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Home arrow Law arrow The principles of the law of restitution
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(i) Establishing Unjust Enrichment

One of the difficulties in establishing a restitutionary claim where the claimant has acted in respect of a contract which is anticipated or incomplete, relates to proving that the defendant had obtained an enrichment, as has previously been examined.[1] Typically, it will be possible to show that the defendant had been enriched, either because the defendant had received an objective benefit and was prevented from relying on the subjective devaluation principle because of request or free acceptance,[2] or, in those cases where an objective benefit has not been received, where the defendant was estopped from denying this.[3] In some cases the restitutionary claim will fail simply because it cannot be shown that the claimant had been enriched.[4] [5]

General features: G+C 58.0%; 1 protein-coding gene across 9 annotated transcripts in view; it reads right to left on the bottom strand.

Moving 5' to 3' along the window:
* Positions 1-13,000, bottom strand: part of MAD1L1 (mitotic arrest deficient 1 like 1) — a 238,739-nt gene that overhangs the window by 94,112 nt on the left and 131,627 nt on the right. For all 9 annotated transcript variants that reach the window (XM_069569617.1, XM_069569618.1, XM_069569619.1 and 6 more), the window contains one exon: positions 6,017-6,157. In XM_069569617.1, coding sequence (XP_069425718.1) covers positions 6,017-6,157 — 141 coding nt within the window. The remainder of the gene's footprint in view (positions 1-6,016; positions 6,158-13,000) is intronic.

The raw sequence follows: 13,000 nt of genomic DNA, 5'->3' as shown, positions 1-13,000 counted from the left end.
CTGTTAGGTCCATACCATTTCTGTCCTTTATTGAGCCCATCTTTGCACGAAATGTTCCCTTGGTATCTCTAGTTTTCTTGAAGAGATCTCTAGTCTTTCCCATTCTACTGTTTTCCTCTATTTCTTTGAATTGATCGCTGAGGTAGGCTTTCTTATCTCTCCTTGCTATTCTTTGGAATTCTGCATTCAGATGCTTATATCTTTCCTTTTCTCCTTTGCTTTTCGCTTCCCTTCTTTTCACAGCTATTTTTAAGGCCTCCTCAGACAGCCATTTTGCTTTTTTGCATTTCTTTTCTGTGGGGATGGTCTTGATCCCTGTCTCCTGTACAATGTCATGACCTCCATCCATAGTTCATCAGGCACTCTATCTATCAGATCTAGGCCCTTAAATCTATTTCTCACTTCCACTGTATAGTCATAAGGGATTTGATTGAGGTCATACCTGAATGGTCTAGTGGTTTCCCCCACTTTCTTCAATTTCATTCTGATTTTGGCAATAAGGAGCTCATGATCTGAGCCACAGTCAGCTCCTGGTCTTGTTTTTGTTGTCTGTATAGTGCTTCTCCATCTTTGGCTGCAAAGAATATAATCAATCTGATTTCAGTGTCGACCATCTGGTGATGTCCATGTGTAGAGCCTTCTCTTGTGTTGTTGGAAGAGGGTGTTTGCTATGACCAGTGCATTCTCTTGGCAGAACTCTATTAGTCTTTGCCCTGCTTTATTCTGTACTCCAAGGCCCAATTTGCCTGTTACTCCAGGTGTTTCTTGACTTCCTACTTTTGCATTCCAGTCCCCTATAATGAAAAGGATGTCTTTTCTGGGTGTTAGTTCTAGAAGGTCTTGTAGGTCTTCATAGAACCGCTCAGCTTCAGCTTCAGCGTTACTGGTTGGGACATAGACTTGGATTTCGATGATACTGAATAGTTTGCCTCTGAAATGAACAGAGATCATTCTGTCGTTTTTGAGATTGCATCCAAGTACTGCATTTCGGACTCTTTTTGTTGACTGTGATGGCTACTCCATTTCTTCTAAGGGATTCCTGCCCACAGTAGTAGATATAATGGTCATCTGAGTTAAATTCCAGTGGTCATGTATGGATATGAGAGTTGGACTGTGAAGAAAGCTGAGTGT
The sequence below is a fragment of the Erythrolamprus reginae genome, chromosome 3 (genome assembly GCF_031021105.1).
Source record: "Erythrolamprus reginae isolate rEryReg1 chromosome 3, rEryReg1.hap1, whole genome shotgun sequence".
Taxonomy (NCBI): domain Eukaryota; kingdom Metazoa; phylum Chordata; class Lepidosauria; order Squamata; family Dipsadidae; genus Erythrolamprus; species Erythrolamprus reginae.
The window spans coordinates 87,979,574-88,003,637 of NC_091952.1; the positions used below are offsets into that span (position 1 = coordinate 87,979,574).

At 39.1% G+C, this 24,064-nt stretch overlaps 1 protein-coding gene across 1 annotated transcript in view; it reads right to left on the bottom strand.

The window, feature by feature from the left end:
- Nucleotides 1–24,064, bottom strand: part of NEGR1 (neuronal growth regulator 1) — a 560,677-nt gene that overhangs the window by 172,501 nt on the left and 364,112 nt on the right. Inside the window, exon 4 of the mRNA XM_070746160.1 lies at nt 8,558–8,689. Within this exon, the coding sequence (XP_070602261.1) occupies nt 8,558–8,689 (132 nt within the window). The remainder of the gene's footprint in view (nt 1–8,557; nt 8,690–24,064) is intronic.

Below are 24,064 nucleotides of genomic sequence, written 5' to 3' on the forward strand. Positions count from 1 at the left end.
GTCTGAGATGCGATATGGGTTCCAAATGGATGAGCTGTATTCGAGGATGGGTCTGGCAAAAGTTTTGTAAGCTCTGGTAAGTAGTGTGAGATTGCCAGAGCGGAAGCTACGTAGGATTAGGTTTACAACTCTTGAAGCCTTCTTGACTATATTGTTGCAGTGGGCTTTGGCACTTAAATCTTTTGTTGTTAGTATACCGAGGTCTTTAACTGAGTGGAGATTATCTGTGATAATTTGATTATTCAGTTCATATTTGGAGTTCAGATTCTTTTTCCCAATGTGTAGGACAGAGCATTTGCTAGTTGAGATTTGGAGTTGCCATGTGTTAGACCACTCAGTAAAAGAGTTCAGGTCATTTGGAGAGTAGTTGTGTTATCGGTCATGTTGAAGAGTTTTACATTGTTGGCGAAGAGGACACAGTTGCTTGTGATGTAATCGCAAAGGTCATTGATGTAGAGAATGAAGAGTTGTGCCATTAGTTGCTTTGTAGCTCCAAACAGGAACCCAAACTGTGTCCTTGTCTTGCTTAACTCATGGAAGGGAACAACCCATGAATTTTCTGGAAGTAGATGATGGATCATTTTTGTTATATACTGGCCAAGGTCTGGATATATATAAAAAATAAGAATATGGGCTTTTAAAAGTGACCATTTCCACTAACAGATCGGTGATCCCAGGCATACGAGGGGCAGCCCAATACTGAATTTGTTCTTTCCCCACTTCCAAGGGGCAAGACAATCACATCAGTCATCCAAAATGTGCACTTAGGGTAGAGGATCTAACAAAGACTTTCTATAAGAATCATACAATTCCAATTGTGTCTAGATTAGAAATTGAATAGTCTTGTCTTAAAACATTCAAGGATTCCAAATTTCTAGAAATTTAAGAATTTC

Once the question of the defendant’s enrichment has been established, it is then necessary to identify the relevant ground of restitution, this will typically be total failure of basis as recognized by the Supreme Court in Benedetti v Sawiris,217 but crucially, and somewhat confusingly, also in Yeoman’s Row Management Ltd v Cobbe.218 In that case the claimant had entered into an oral agreement in principle with the defendant to buy the defendant’s land. No written contract was made. The claimant successfully made an application for planning permission to develop the land. Negotiations broke down and the claimant sought restitution from the defendant in respect of his services in obtaining planning permission. Lord Scott, with whom the other Lordships agreed, recognized three claims, namely unjust enrichment, quantum meruit and total failure of basis. In fact, the claim was founded on unjust enrichment with the remedy being the reasonable value of the claimant’s services, but, crucially, the ground of restitution was total failure of basis, because the claimant’s work in obtaining the planning permission was conditional on the land being conveyed to the claimant. Since this condition failed it followed that there was a total failure of basis.